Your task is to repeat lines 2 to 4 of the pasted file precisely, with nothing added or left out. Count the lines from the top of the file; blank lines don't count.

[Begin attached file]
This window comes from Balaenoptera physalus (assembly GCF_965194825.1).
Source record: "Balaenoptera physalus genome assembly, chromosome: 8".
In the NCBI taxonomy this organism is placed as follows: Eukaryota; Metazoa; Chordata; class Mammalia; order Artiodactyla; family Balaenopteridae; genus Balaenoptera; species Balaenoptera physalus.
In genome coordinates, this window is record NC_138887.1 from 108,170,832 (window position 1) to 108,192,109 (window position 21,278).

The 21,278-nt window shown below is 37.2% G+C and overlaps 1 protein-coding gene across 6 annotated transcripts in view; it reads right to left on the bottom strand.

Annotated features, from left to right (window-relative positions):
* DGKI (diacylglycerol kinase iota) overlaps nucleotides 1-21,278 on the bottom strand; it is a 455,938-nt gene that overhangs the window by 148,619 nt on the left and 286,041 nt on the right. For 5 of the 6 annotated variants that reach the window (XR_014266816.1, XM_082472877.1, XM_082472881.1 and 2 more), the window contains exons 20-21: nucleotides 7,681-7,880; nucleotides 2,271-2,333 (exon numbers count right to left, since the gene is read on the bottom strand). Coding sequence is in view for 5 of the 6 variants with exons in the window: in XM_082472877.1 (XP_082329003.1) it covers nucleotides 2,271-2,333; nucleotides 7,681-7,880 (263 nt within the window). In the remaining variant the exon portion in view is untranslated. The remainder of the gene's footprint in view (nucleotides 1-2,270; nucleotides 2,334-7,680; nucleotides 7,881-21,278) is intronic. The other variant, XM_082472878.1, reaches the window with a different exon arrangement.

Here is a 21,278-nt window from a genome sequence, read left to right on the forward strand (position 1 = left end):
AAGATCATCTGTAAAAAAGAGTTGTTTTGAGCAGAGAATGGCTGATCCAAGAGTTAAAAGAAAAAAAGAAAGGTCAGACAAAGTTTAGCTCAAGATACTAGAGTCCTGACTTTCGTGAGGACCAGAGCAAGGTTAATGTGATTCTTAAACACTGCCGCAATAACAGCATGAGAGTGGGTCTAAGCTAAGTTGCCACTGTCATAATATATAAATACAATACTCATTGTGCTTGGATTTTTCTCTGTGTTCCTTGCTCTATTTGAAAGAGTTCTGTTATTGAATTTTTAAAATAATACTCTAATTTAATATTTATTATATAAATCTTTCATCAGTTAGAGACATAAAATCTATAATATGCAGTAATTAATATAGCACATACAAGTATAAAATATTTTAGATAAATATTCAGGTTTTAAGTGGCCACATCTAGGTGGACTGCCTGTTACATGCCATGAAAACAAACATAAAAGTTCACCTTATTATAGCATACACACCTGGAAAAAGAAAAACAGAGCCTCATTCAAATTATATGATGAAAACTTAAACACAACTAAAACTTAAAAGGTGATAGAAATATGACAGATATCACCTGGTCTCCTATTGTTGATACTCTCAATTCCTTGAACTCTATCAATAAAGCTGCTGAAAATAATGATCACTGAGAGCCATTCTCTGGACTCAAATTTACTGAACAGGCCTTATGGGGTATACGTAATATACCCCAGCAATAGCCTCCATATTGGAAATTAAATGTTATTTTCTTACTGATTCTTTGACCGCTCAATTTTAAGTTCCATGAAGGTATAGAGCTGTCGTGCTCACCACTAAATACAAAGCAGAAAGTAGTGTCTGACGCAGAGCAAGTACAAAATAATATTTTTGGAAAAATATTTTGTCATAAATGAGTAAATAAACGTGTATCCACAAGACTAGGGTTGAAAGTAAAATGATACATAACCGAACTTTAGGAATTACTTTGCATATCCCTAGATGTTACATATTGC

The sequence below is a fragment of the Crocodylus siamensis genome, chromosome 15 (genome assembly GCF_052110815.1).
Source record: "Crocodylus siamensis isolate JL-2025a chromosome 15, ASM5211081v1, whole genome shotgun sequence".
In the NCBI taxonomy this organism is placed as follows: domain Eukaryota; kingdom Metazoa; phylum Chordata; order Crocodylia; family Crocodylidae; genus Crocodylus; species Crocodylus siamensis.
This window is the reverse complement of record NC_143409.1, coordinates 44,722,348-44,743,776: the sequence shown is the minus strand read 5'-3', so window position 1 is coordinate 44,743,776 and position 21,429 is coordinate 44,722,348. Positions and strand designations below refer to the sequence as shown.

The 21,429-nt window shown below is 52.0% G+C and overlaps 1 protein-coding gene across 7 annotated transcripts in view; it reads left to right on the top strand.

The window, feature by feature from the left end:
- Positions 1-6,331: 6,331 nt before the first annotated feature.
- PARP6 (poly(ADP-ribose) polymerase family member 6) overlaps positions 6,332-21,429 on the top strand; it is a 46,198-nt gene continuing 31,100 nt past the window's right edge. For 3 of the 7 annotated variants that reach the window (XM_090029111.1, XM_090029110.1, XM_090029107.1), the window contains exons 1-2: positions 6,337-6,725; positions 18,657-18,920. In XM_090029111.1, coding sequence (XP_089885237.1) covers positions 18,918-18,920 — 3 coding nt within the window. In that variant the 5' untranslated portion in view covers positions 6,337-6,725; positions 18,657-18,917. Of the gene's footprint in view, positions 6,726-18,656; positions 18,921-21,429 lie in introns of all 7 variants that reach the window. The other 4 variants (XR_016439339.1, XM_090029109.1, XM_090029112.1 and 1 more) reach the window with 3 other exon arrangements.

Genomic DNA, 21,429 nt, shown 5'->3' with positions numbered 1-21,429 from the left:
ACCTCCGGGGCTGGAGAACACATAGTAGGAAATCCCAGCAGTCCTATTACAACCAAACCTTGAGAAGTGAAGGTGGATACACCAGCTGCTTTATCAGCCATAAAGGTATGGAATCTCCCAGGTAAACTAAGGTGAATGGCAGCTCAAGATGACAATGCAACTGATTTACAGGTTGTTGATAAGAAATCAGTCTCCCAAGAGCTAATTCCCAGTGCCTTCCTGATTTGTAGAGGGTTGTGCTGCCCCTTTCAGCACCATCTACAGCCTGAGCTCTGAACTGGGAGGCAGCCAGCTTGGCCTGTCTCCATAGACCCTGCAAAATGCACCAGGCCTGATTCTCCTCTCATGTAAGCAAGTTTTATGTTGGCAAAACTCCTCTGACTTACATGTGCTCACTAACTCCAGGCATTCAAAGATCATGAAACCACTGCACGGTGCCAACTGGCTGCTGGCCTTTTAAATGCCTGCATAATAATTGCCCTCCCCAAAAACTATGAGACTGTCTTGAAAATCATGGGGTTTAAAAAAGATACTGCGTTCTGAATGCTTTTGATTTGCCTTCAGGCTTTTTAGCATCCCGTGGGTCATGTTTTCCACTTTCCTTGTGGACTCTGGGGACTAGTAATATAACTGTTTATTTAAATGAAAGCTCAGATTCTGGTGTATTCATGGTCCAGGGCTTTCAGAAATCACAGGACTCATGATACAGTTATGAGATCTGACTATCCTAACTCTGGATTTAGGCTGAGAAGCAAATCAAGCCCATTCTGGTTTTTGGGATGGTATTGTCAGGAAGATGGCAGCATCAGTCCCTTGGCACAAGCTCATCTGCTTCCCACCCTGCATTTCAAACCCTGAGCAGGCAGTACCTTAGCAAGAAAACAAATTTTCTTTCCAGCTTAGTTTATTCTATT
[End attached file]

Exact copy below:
Source record: "Balaenoptera physalus genome assembly, chromosome: 8".
In the NCBI taxonomy this organism is placed as follows: Eukaryota; Metazoa; Chordata; class Mammalia; order Artiodactyla; family Balaenopteridae; genus Balaenoptera; species Balaenoptera physalus.
In genome coordinates, this window is record NC_138887.1 from 108,170,832 (window position 1) to 108,192,109 (window position 21,278).